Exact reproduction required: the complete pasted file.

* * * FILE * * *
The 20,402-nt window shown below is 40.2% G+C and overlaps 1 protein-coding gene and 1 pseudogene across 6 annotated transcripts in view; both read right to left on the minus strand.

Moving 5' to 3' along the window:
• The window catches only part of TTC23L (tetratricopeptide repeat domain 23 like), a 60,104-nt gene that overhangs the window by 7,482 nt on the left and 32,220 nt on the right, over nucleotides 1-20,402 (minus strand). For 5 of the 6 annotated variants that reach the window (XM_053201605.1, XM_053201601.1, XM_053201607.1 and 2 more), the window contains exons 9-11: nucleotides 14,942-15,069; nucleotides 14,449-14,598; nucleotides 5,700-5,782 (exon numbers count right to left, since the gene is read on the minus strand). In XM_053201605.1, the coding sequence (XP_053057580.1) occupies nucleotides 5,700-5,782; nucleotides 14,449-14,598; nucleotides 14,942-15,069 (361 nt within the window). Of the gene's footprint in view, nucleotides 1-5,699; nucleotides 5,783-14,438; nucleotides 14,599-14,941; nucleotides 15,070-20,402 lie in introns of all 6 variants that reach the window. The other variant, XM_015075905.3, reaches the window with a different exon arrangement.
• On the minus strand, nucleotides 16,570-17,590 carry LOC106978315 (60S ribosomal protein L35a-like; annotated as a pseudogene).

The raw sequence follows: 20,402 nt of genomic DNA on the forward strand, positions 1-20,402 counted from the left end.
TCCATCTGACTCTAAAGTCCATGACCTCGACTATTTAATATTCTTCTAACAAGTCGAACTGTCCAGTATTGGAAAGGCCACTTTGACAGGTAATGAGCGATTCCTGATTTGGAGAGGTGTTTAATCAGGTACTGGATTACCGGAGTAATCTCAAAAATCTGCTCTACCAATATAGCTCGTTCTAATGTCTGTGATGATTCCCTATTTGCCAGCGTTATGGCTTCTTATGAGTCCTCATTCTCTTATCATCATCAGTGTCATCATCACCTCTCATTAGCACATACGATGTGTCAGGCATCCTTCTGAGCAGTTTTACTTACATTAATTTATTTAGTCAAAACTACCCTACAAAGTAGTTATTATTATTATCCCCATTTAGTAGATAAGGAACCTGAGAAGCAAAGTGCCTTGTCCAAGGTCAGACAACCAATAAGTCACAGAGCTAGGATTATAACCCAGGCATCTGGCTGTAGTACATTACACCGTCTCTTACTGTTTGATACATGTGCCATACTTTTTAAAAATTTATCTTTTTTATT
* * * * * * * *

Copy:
The 20,402-nt window shown below is 40.2% G+C and overlaps 1 protein-coding gene and 1 pseudogene across 6 annotated transcripts in view; both read right to left on the minus strand.

Moving 5' to 3' along the window:
• The window catches only part of TTC23L (tetratricopeptide repeat domain 23 like), a 60,104-nt gene that overhangs the window by 7,482 nt on the left and 32,220 nt on the right, over nucleotides 1-20,402 (minus strand). For 5 of the 6 annotated variants that reach the window (XM_053201605.1, XM_053201601.1, XM_053201607.1 and 2 more), the window contains exons 9-11: nucleotides 14,942-15,069; nucleotides 14,449-14,598; nucleotides 5,700-5,782 (exon numbers count right to left, since the gene is read on the minus strand). In XM_053201605.1, the coding sequence (XP_053057580.1) occupies nucleotides 5,700-5,782; nucleotides 14,449-14,598; nucleotides 14,942-15,069 (361 nt within the window). Of the gene's footprint in view, nucleotides 1-5,699; nucleotides 5,783-14,438; nucleotides 14,599-14,941; nucleotides 15,070-20,402 lie in introns of all 6 variants that reach the window. The other variant, XM_015075905.3, reaches the window with a different exon arrangement.
• On the minus strand, nucleotides 16,570-17,590 carry LOC106978315 (60S ribosomal protein L35a-like; annotated as a pseudogene).

The raw sequence follows: 20,402 nt of genomic DNA on the forward strand, positions 1-20,402 counted from the left end.
TCCATCTGACTCTAAAGTCCATGACCTCGACTATTTAATATTCTTCTAACAAGTCGAACTGTCCAGTATTGGAAAGGCCACTTTGACAGGTAATGAGCGATTCCTGATTTGGAGAGGTGTTTAATCAGGTACTGGATTACCGGAGTAATCTCAAAAATCTGCTCTACCAATATAGCTCGTTCTAATGTCTGTGATGATTCCCTATTTGCCAGCGTTATGGCTTCTTATGAGTCCTCATTCTCTTATCATCATCAGTGTCATCATCACCTCTCATTAGCACATACGATGTGTCAGGCATCCTTCTGAGCAGTTTTACTTACATTAATTTATTTAGTCAAAACTACCCTACAAAGTAGTTATTATTATTATCCCCATTTAGTAGATAAGGAACCTGAGAAGCAAAGTGCCTTGTCCAAGGTCAGACAACCAATAAGTCACAGAGCTAGGATTATAACCCAGGCATCTGGCTGTAGTACATTACACCGTCTCTTACTGTTTGATACATGTGCCATACTTTTTAAAAATTTATCTTTTTTATT